Government of Sask. passes Parents’ Bill of Rights

The Parents’ Bill of Rights has received its third reading and Royal Assent at the Legislative Building in Regina on Friday.

The bill outlines several rights parents have to be involved in their children’s education.

“That’s what this bill at its very core is about, is about providing parents the right, not the opportunity, to support their child through the formative years of their life, and some very important decisions that children are facing through those years,” Premier Scott Moe said.

Despite calls from the Children’s Advocate and the Human Rights Commission, as well as calls from many parents, teachers, and students across the province, calling the bill a “violation of children’s rights,” the province passed the bill.

The Parents’ Bill of Rights outlines many different rights that parents have regarding their children’s education, including if the pupil is under 16 years of age, parents must provide consent before the pupil’s teachers and other employees of the school use the pupil’s new gender-related preferred name or gender identity at school. 

The province invoked the notwithstanding clause of the Canadian constitution to ensure parents must provide consent if a child wants to change their gender identification in school.

As for concerns about parents not supporting their child’s decision to change their name or gender identity leading to further issues, Moe hopes that is not the case.

“I would hope that every family supports their child, regardless of any of the decisions that their child would make.”

Another concern brought forward by critics of the bill is that it targets transgender children.

“This is not in any way targeting anyone; this is targeting how we can best support our children in our community, and step one of that support is to provide the parents with that opportunity to support their children.”

Education Minister Jeremy Cockrill said the bill is intended so children will discuss their gender identity with their parents.

When asked about the policy possibly forcing children to come out to their parents, the Premier said children should have that conversation with their parents regardless.

“How does keeping this important from the parent help that child? How does hiding that information about a very important decision that a child is faced with help support that child in any way,” he said. “What this does is provide those supports to be built around that child so they can have that conversation to include their parents.”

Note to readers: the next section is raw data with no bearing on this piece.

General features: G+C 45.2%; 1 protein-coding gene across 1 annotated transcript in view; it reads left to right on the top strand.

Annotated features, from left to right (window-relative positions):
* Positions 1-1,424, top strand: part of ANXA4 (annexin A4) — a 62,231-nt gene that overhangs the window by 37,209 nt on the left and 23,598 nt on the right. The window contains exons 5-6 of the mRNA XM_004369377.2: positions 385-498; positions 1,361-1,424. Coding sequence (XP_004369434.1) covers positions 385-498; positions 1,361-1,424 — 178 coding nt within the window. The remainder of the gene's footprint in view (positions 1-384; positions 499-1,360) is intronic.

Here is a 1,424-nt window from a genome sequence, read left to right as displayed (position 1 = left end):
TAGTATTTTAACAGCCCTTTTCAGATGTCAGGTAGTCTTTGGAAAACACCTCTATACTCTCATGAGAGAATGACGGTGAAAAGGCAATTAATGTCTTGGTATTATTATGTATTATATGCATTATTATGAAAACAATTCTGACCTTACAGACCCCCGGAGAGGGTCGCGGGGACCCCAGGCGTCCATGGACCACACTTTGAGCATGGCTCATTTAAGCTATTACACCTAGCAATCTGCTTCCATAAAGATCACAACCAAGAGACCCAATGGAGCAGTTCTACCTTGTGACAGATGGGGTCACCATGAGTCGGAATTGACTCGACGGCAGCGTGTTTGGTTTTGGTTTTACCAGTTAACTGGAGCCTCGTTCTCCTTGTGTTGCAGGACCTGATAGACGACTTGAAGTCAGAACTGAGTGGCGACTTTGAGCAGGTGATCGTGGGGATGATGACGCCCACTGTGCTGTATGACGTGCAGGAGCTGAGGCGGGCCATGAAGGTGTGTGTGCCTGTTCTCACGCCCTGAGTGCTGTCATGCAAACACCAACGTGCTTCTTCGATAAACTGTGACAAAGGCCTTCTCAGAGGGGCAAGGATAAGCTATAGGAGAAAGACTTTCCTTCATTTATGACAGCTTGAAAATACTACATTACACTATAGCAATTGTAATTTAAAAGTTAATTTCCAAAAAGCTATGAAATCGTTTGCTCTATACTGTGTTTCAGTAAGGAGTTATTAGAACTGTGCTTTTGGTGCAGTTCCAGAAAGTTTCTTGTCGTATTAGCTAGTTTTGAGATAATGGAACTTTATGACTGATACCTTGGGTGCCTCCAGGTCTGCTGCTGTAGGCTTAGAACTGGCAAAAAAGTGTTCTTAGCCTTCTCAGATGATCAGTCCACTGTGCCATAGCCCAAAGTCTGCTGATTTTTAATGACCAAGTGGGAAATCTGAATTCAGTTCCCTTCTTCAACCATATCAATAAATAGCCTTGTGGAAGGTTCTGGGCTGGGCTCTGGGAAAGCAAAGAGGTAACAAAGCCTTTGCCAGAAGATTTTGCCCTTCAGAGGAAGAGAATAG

As for implementing the policy, Cockrill said he and the Ministry are set to speak with the Saskatchewan School Boards Association and the 27 school divisions.

Cockrill did note that he expects parents and school staff to follow what is in the Education Act, including what is included in the Parents’ Bill of Rights.

Other parts of the bill include if sexual health content is to be presented to pupils in the school at least two weeks before the sexual health content is presented to the pupils, parents must be informed by the principal of:

  • the subject matter of the sexual health content;
  • the dates on which the sexual health content is to be presented to the pupils and
  • if the parent or guardian so chooses, withdraw the pupil from the presentation of the sexual health content by giving written notice to the principal;

The bill also includes:

  • act as the primary decision-maker with respect to the pupil’s education;
  • be informed on a regular basis of the pupil’s attendance, behaviour and academic achievement in school;
  • consult with the pupil’s teachers and other employees of the school with respect to the pupil’s courses of study and academic achievement;
  • have access to the pupil’s school file;
  • receive information respecting the courses of study available to the pupil, including online learning, and to make decisions as to which courses of study the pupil enrolls in;
  • be informed of the code of conduct and administrative policies, including discipline and behaviour management policies, of the school;
  • be informed of any disciplinary action or investigation taken by the school in relation to the pupil’s conduct;
  • if the pupil has been expelled from school, request a review and reconsideration of the expulsion after the expiration of one year;
  • be informed and consulted in relation to the pupil’s school attendance problems;
  • be consulted in or request a review in relation to the pupil’s capacity to learn;
  • excuse the pupil from participating in the opening exercises;
  • be consulted before any medical or dental examination or treatment is provided to the pupil;
  • be a member of the school community council or the conseil d’école, as the case may be, of the school.

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